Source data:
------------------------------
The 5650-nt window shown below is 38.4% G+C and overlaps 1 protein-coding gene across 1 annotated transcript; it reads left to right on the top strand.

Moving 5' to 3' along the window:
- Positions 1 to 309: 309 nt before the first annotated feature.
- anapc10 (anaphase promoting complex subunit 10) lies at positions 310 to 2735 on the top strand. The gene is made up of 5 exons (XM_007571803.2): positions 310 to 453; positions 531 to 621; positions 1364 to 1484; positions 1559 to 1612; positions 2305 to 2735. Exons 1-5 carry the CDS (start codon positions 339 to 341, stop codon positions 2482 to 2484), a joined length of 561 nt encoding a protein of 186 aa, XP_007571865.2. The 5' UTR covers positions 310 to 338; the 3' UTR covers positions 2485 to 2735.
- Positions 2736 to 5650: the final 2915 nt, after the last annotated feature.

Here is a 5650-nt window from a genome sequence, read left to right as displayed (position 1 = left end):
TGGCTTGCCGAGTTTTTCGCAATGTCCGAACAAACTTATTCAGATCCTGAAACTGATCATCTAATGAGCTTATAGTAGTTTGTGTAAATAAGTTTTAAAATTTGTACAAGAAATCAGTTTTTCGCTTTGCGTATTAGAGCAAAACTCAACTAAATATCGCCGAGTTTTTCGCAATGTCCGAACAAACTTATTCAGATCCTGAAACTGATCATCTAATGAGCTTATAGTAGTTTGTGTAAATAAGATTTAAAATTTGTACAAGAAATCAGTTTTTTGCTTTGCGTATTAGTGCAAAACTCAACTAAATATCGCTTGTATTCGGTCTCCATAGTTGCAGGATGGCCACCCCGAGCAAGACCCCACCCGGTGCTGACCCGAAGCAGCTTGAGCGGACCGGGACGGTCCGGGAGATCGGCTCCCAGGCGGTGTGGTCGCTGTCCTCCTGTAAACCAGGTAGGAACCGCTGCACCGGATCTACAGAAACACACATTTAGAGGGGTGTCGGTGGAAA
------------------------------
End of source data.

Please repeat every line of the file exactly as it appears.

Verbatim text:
The 5650-nt window shown below is 38.4% G+C and overlaps 1 protein-coding gene across 1 annotated transcript; it reads left to right on the top strand.

Moving 5' to 3' along the window:
- Positions 1 to 309: 309 nt before the first annotated feature.
- anapc10 (anaphase promoting complex subunit 10) lies at positions 310 to 2735 on the top strand. The gene is made up of 5 exons (XM_007571803.2): positions 310 to 453; positions 531 to 621; positions 1364 to 1484; positions 1559 to 1612; positions 2305 to 2735. Exons 1-5 carry the CDS (start codon positions 339 to 341, stop codon positions 2482 to 2484), a joined length of 561 nt encoding a protein of 186 aa, XP_007571865.2. The 5' UTR covers positions 310 to 338; the 3' UTR covers positions 2485 to 2735.
- Positions 2736 to 5650: the final 2915 nt, after the last annotated feature.

Here is a 5650-nt window from a genome sequence, read left to right as displayed (position 1 = left end):
TGGCTTGCCGAGTTTTTCGCAATGTCCGAACAAACTTATTCAGATCCTGAAACTGATCATCTAATGAGCTTATAGTAGTTTGTGTAAATAAGTTTTAAAATTTGTACAAGAAATCAGTTTTTCGCTTTGCGTATTAGAGCAAAACTCAACTAAATATCGCCGAGTTTTTCGCAATGTCCGAACAAACTTATTCAGATCCTGAAACTGATCATCTAATGAGCTTATAGTAGTTTGTGTAAATAAGATTTAAAATTTGTACAAGAAATCAGTTTTTTGCTTTGCGTATTAGTGCAAAACTCAACTAAATATCGCTTGTATTCGGTCTCCATAGTTGCAGGATGGCCACCCCGAGCAAGACCCCACCCGGTGCTGACCCGAAGCAGCTTGAGCGGACCGGGACGGTCCGGGAGATCGGCTCCCAGGCGGTGTGGTCGCTGTCCTCCTGTAAACCAGGTAGGAACCGCTGCACCGGATCTACAGAAACACACATTTAGAGGGGTGTCGGTGGAAA